June 7, 2013
It’s a challenge for primary care providers everywhere: How to convince patients to make preventive, routine care a priority instead of waiting until disease arrives to visit a doctor? In the Central Oregon town of Prineville, population 9,253, where patients might live on ranching spreads 60 miles from a clinic, the challenge is even greater.
“I see older gentlemen who have come here to work the land, who’ve lived on their own for many years, and for them, seeing a doctor to prevent sickness is not in their thinking,” said Carey Allen, M.D. R ’11, a family physician who began practicing in Prineville last year. “We see a subset of people who are very independent and want to stay that way.”
Subsequently, Dr. Allen and his wife and fellow family practitioner, Heidi Allen, M.D. R ’11, often reconfigure treatment plans and spend as much time coaching for health as providing care.
It’s all part of belonging to this rural community, and they like it that way. Ever since a watershed rotation at the University of Iowa Carver College of Medicine in rural family medicine, they’ve been focused on training as family physicians and working together in a small community.
Happily, the high school sweethearts found the right fit with OHSU’s Cascades East Family Medicine Residency Program in Klamath Falls, Ore. “The training prepares you for small town practice where you’re both the first-line provider and the one wearing the cardiology hat, the endocrinologist hat and multiple other hats,” said Dr. Heidi Allen. “So we felt prepared for a place like Prineville.”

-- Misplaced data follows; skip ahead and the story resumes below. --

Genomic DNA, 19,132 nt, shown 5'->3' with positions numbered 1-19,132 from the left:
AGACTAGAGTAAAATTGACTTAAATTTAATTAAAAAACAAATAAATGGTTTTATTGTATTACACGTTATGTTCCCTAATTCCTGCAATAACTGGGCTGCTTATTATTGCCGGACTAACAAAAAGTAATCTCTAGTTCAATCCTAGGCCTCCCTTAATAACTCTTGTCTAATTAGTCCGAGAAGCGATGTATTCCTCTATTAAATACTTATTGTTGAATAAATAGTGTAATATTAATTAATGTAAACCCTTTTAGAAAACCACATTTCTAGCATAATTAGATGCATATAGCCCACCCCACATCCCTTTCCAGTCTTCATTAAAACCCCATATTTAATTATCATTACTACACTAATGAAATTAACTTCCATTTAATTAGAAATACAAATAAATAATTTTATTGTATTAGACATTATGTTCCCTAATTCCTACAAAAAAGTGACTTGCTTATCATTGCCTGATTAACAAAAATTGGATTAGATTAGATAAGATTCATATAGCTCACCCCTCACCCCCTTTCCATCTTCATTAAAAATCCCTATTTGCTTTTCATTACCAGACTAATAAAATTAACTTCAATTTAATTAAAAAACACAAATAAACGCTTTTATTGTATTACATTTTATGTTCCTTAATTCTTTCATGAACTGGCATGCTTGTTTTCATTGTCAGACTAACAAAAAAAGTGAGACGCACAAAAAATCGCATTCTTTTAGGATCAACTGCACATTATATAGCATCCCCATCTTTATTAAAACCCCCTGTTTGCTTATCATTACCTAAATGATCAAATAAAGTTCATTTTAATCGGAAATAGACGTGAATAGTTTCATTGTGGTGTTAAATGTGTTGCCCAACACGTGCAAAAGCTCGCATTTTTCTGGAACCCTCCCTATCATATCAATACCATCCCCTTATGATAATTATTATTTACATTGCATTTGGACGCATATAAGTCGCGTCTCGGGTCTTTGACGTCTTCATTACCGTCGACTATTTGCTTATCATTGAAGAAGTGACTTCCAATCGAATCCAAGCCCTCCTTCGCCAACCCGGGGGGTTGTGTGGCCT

Deeply involved in their community, the Allens lead the area’s pulmonary rehabilitation program, teach classes and even participate in city council affairs. It’s a facet of practice they honed in Klamath Falls, where community engagement is strongly emphasized.
Cascades East plays a part in the School of Medicine’s strategy to serve rural workforce needs. Sixty percent of its graduates practice in communities with 25,000 or fewer people. Of the eight graduates of the Class of 2012, seven are practicing in communities such as Bandon, Ore., and Trail, British Columbia.
Joyce Hollander-Rodriguez, M.D. ’00 R ’03, assistant professor of family medicine and program director, is also a graduate. “I wanted to focus on populations most in need of care, and rural poverty populations are very underserved,” she said. “The training here allows people to be really comfortable with the scope of practice needed in small communities and places with geographic barriers to access.”
The Allens, for their part, are settling into Prineville life. They’re anticipating the birth of their first child as well as the opening of a new local hospital and wellness center.
One wonders, though, practicing in the same town, clinic and specialty, do they ever tire of each other? “I think Heidi gets sick of me sometimes,” said Dr. Carey Allen, laughing. “But I love having her here. I always have someone to bounce stuff off of.” For this committed couple, it’s nothing but good health served with small town spirit for patients walking through their clinic door.
Pictured above: (top) Prineville, Ore.; (bottom) Drs. Heidi and Carey Allen